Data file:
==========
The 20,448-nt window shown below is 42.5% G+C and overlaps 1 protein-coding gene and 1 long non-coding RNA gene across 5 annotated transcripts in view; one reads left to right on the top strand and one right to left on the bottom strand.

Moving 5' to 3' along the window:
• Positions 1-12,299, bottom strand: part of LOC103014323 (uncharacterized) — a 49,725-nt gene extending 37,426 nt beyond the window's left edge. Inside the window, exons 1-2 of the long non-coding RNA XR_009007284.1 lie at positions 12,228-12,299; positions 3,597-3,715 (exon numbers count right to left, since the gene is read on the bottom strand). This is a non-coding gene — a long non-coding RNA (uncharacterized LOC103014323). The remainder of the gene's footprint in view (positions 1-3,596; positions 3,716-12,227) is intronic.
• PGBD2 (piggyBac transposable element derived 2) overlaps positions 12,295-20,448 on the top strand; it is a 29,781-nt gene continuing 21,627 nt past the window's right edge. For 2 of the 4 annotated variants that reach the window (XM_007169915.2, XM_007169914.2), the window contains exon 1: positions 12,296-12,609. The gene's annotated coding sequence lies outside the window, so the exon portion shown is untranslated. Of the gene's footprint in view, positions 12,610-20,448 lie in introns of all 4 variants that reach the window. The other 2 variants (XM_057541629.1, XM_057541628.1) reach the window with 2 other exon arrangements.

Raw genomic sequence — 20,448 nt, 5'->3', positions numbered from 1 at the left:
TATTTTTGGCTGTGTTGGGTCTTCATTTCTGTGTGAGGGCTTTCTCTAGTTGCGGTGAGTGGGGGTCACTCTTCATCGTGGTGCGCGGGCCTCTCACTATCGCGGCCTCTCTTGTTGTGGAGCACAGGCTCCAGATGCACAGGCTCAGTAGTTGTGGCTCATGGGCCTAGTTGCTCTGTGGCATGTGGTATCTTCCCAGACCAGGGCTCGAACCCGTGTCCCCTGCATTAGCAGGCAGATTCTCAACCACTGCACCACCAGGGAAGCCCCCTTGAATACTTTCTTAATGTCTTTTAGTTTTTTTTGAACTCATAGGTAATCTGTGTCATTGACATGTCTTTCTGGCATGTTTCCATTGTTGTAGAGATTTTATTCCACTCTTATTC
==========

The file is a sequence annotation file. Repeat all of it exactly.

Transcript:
The 20,448-nt window shown below is 42.5% G+C and overlaps 1 protein-coding gene and 1 long non-coding RNA gene across 5 annotated transcripts in view; one reads left to right on the top strand and one right to left on the bottom strand.

Moving 5' to 3' along the window:
• Positions 1-12,299, bottom strand: part of LOC103014323 (uncharacterized) — a 49,725-nt gene extending 37,426 nt beyond the window's left edge. Inside the window, exons 1-2 of the long non-coding RNA XR_009007284.1 lie at positions 12,228-12,299; positions 3,597-3,715 (exon numbers count right to left, since the gene is read on the bottom strand). This is a non-coding gene — a long non-coding RNA (uncharacterized LOC103014323). The remainder of the gene's footprint in view (positions 1-3,596; positions 3,716-12,227) is intronic.
• PGBD2 (piggyBac transposable element derived 2) overlaps positions 12,295-20,448 on the top strand; it is a 29,781-nt gene continuing 21,627 nt past the window's right edge. For 2 of the 4 annotated variants that reach the window (XM_007169915.2, XM_007169914.2), the window contains exon 1: positions 12,296-12,609. The gene's annotated coding sequence lies outside the window, so the exon portion shown is untranslated. Of the gene's footprint in view, positions 12,610-20,448 lie in introns of all 4 variants that reach the window. The other 2 variants (XM_057541629.1, XM_057541628.1) reach the window with 2 other exon arrangements.

Raw genomic sequence — 20,448 nt, 5'->3', positions numbered from 1 at the left:
TATTTTTGGCTGTGTTGGGTCTTCATTTCTGTGTGAGGGCTTTCTCTAGTTGCGGTGAGTGGGGGTCACTCTTCATCGTGGTGCGCGGGCCTCTCACTATCGCGGCCTCTCTTGTTGTGGAGCACAGGCTCCAGATGCACAGGCTCAGTAGTTGTGGCTCATGGGCCTAGTTGCTCTGTGGCATGTGGTATCTTCCCAGACCAGGGCTCGAACCCGTGTCCCCTGCATTAGCAGGCAGATTCTCAACCACTGCACCACCAGGGAAGCCCCCTTGAATACTTTCTTAATGTCTTTTAGTTTTTTTTGAACTCATAGGTAATCTGTGTCATTGACATGTCTTTCTGGCATGTTTCCATTGTTGTAGAGATTTTATTCCACTCTTATTC